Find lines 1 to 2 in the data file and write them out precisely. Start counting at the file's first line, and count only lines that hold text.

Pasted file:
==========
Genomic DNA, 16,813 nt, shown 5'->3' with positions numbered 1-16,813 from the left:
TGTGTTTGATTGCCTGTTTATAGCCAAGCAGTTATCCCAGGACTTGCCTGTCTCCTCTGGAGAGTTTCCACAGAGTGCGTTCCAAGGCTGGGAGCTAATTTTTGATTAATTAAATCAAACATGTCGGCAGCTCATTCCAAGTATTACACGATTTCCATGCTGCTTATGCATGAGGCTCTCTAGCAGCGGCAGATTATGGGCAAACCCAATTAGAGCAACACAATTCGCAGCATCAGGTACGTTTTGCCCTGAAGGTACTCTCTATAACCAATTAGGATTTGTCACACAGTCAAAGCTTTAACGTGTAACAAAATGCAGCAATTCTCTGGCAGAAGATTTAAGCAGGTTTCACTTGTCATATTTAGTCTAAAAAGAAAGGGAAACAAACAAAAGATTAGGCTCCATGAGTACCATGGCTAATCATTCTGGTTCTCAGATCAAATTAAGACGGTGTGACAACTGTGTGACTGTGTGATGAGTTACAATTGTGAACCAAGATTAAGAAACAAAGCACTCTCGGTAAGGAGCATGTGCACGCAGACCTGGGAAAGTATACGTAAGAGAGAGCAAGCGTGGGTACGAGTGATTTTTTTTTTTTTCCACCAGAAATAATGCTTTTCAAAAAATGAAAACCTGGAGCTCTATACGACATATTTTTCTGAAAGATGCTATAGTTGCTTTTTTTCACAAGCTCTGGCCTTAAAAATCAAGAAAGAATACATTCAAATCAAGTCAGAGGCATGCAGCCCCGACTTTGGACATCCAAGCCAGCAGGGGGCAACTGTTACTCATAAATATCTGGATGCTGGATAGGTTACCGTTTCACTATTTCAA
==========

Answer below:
Genomic DNA, 16,813 nt, shown 5'->3' with positions numbered 1-16,813 from the left:
TGTGTTTGATTGCCTGTTTATAGCCAAGCAGTTATCCCAGGACTTGCCTGTCTCCTCTGGAGAGTTTCCACAGAGTGCGTTCCAAGGCTGGGAGCTAATTTTTGATTAATTAAATCAAACATGTCGGCAGCTCATTCCAAGTATTACACGATTTCCATGCTGCTTATGCATGAGGCTCTCTAGCAGCGGCAGATTATGGGCAAACCCAATTAGAGCAACACAATTCGCAGCATCAGGTACGTTTTGCCCTGAAGGTACTCTCTATAACCAATTAGGATTTGTCACACAGTCAAAGCTTTAACGTGTAACAAAATGCAGCAATTCTCTGGCAGAAGATTTAAGCAGGTTTCACTTGTCATATTTAGTCTAAAAAGAAAGGGAAACAAACAAAAGATTAGGCTCCATGAGTACCATGGCTAATCATTCTGGTTCTCAGATCAAATTAAGACGGTGTGACAACTGTGTGACTGTGTGATGAGTTACAATTGTGAACCAAGATTAAGAAACAAAGCACTCTCGGTAAGGAGCATGTGCACGCAGACCTGGGAAAGTATACGTAAGAGAGAGCAAGCGTGGGTACGAGTGATTTTTTTTTTTTTCCACCAGAAATAATGCTTTTCAAAAAATGAAAACCTGGAGCTCTATACGACATATTTTTCTGAAAGATGCTATAGTTGCTTTTTTTCACAAGCTCTGGCCTTAAAAATCAAGAAAGAATACATTCAAATCAAGTCAGAGGCATGCAGCCCCGACTTTGGACATCCAAGCCAGCAGGGGGCAACTGTTACTCATAAATATCTGGATGCTGGATAGGTTACCGTTTCACTATTTCAA